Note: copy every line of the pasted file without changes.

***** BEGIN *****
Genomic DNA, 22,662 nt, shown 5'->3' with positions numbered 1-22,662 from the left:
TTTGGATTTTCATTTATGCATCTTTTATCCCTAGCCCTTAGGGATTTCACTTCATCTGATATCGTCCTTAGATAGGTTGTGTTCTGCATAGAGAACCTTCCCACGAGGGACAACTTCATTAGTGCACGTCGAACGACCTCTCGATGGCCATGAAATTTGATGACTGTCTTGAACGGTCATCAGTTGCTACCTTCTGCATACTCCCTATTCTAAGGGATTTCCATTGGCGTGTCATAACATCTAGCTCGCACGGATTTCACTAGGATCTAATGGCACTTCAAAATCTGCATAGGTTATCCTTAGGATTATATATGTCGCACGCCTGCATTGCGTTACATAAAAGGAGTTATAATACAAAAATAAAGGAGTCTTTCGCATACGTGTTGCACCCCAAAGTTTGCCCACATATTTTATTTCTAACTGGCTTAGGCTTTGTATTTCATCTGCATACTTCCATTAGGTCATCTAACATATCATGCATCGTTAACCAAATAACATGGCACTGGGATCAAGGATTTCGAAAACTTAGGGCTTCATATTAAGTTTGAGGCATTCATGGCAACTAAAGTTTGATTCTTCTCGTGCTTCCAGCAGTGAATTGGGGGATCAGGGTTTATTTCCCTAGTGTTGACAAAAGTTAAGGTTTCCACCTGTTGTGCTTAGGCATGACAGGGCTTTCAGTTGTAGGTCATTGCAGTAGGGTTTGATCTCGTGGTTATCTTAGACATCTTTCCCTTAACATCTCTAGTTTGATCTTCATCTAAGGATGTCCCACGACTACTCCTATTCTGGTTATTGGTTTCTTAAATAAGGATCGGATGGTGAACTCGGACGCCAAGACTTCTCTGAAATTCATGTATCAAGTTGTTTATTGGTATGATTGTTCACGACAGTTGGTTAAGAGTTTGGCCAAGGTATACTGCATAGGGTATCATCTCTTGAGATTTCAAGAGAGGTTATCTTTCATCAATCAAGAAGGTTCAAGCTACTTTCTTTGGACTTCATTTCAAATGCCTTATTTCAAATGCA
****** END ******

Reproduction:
Genomic DNA, 22,662 nt, shown 5'->3' with positions numbered 1-22,662 from the left:
TTTGGATTTTCATTTATGCATCTTTTATCCCTAGCCCTTAGGGATTTCACTTCATCTGATATCGTCCTTAGATAGGTTGTGTTCTGCATAGAGAACCTTCCCACGAGGGACAACTTCATTAGTGCACGTCGAACGACCTCTCGATGGCCATGAAATTTGATGACTGTCTTGAACGGTCATCAGTTGCTACCTTCTGCATACTCCCTATTCTAAGGGATTTCCATTGGCGTGTCATAACATCTAGCTCGCACGGATTTCACTAGGATCTAATGGCACTTCAAAATCTGCATAGGTTATCCTTAGGATTATATATGTCGCACGCCTGCATTGCGTTACATAAAAGGAGTTATAATACAAAAATAAAGGAGTCTTTCGCATACGTGTTGCACCCCAAAGTTTGCCCACATATTTTATTTCTAACTGGCTTAGGCTTTGTATTTCATCTGCATACTTCCATTAGGTCATCTAACATATCATGCATCGTTAACCAAATAACATGGCACTGGGATCAAGGATTTCGAAAACTTAGGGCTTCATATTAAGTTTGAGGCATTCATGGCAACTAAAGTTTGATTCTTCTCGTGCTTCCAGCAGTGAATTGGGGGATCAGGGTTTATTTCCCTAGTGTTGACAAAAGTTAAGGTTTCCACCTGTTGTGCTTAGGCATGACAGGGCTTTCAGTTGTAGGTCATTGCAGTAGGGTTTGATCTCGTGGTTATCTTAGACATCTTTCCCTTAACATCTCTAGTTTGATCTTCATCTAAGGATGTCCCACGACTACTCCTATTCTGGTTATTGGTTTCTTAAATAAGGATCGGATGGTGAACTCGGACGCCAAGACTTCTCTGAAATTCATGTATCAAGTTGTTTATTGGTATGATTGTTCACGACAGTTGGTTAAGAGTTTGGCCAAGGTATACTGCATAGGGTATCATCTCTTGAGATTTCAAGAGAGGTTATCTTTCATCAATCAAGAAGGTTCAAGCTACTTTCTTTGGACTTCATTTCAAATGCCTTATTTCAAATGCA